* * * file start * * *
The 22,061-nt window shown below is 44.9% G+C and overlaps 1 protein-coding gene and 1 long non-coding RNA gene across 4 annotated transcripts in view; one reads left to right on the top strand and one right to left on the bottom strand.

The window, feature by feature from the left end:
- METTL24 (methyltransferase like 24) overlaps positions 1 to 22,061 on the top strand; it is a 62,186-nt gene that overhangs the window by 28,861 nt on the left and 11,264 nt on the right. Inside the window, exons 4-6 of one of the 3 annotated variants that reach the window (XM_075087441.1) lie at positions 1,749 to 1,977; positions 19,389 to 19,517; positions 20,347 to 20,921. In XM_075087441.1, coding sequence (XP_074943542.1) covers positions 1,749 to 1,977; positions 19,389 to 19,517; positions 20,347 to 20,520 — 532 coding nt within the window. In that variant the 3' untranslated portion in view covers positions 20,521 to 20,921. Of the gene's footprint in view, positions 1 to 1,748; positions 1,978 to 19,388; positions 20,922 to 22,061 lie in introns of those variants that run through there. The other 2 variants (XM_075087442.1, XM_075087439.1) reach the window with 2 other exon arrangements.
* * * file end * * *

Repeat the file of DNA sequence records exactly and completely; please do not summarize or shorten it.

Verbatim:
The 22,061-nt window shown below is 44.9% G+C and overlaps 1 protein-coding gene and 1 long non-coding RNA gene across 4 annotated transcripts in view; one reads left to right on the top strand and one right to left on the bottom strand.

The window, feature by feature from the left end:
- METTL24 (methyltransferase like 24) overlaps positions 1 to 22,061 on the top strand; it is a 62,186-nt gene that overhangs the window by 28,861 nt on the left and 11,264 nt on the right. Inside the window, exons 4-6 of one of the 3 annotated variants that reach the window (XM_075087441.1) lie at positions 1,749 to 1,977; positions 19,389 to 19,517; positions 20,347 to 20,921. In XM_075087441.1, coding sequence (XP_074943542.1) covers positions 1,749 to 1,977; positions 19,389 to 19,517; positions 20,347 to 20,520 — 532 coding nt within the window. In that variant the 3' untranslated portion in view covers positions 20,521 to 20,921. Of the gene's footprint in view, positions 1 to 1,748; positions 1,978 to 19,388; positions 20,922 to 22,061 lie in introns of those variants that run through there. The other 2 variants (XM_075087442.1, XM_075087439.1) reach the window with 2 other exon arrangements.